‘Going once. Twice. Sold’
Much of the attention on this Monday morning in the building along Kearns Boulevard is on Lot No. 2, but the people in the room also have a chance to pick up other segments of the All Resort Group, Inc. business. Lot No. 1, involving the Lewis Stages part of the firm, is sold for $3,000 in brief bidding. The auction for Lot No. 4, encompassing websites and more than 30 company names, including All Resort Express, is one of the others that turns competitive. Miller opens the contest at $10,000 but does not receive a bid at that figure, opting to then cut the starting number in half. The people push the bidding higher, soon surpassing the $10,000 Miller sought at the start. The winning bid is $20,000.
Other lots, like one that would allow the auction winner to assume the lease at the Kearns Boulevard office space and another that involved a lease of property in Las Vegas, are withdrawn after no one enters a bid. Still others, such as a transportation license issued for operations in Las Vegas, fetch just $1,000. The auction is the first of four tied to the All Resort Group, Inc. bankruptcy. Another would be held in Park City the next day and include furniture, fixtures and office supplies. The others would be staged in Salt Lake City and Las Vegas to sell off the All Resort Group, Inc. fleet of vehicles. This first auction in Park City is the critical one, encompassing the core businesses of All Resort Group, Inc.
The people in the room remain fixated on Lot No. 2, clearly desiring the Park City Transportation segment of All Resort Group, Inc. over the other lots on the block this morning. Miller is correct in his prediction that the bidding would hit $25,000. It reaches $25,000, the number he sought to move the auction forward, just more than a minute after he asks for that amount. At $25,500, Miller tells the bidders Lot No. 2 is worth more to them than that. A bid pushes the number up another $500.
“We going higher or not?” Miller asks the people in the room. “The bid is at $26,000 to bidder No. 103.”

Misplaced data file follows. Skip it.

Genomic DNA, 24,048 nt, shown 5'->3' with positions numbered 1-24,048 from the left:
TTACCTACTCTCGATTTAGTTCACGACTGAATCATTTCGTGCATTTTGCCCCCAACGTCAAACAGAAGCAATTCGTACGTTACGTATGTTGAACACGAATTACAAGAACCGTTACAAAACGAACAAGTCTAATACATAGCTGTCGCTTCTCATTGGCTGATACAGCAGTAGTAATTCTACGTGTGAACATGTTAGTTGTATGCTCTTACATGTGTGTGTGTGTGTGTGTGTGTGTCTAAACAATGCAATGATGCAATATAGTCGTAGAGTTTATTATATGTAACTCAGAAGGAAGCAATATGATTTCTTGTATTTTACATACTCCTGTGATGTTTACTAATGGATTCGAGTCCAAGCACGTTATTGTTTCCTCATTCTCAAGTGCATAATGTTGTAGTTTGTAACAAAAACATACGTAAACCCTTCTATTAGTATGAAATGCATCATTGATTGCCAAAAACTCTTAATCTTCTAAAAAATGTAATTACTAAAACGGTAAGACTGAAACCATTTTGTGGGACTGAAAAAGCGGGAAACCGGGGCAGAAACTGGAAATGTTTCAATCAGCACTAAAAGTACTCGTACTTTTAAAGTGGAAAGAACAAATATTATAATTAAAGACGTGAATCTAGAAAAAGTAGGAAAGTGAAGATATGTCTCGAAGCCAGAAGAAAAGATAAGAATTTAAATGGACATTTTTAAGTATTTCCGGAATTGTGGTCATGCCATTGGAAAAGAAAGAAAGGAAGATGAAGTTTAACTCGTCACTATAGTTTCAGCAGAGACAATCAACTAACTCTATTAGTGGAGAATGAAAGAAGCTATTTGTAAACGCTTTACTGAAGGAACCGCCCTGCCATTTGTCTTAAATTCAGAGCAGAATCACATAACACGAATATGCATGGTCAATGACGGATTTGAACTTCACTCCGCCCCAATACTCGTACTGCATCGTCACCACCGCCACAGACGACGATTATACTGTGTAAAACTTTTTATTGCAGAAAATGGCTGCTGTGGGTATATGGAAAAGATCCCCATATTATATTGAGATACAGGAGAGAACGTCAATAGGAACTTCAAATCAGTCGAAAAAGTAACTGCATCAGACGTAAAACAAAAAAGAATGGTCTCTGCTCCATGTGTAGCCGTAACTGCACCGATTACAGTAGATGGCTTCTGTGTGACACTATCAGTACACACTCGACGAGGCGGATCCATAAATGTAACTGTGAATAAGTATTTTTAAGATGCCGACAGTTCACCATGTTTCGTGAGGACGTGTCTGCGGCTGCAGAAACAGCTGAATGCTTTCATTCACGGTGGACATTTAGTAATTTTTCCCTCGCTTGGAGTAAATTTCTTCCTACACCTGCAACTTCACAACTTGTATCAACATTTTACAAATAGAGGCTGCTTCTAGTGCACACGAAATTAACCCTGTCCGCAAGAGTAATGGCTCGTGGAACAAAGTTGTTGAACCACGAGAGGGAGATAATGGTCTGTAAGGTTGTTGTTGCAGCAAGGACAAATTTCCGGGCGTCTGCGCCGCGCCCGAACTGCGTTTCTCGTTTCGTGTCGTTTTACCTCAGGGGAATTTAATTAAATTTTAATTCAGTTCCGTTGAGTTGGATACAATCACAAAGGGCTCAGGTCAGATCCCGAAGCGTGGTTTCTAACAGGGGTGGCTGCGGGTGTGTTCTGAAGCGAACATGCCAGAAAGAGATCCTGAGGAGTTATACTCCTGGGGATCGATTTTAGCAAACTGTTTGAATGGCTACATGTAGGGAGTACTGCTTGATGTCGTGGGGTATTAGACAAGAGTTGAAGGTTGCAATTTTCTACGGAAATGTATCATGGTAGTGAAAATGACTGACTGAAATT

His somewhat muted encouragement is successful. Someone enters a $27,000 bid, starting another run on the lot. The number hits $30,000 shortly, soon reaching $40,000 and then $41,000. One of the bidders, clutching a phone to check with executives as the competition again intensifies, apparently receives the go-ahead for a $42,000 bid. The woman with the phone, who is a representative of a Phoenix company called The Driver Provider, and a man from another firm are effectively left to bid against each other as the others in the room, outpriced, are resigned to watching the contest for Lot No. 2. The two raise each other repeatedly, first at $1,000 intervals and then at $500 bursts. The man takes the bidding out of the $40,000s.
“We’re at $50,000. Bidder No. 103 has the bid of $50,000,” Miller announces.
The Driver Provider representative suddenly pushes the number to $55,000. The man responds with a $56,000 bid as they go back and forth well into the $60,000s. The man ultimately enters a bid of $69,000. The woman, still holding the phone, adds $1,000 to the offer. The man contemplates the dollar figure for a few seconds before gesturing he is done. The others in the room do not re-enter the bidding once the number reaches $70,000, 14 minutes after Miller set the $1,000 opening price.
It is one of five lots The Driver Provider wins at the auction. The company, which has operated in Utah for nearly two years, spends $100,000 on the acquisitions. The other bidders spend just $5,500 combined. The core assets of All Resort Group, Inc., a towering figure in the Park City transportation industry just months before, fetch a total of $105,500.
“Now, all of you quiet folks, somebody going to bid now? We have a $70,000 bid from bidder No. 105, correct?” Miller says just before accepting The Driver Provider offer. “Going once. Twice. Sold, Lot No. 2, for $70,000 to bidder No. 105.”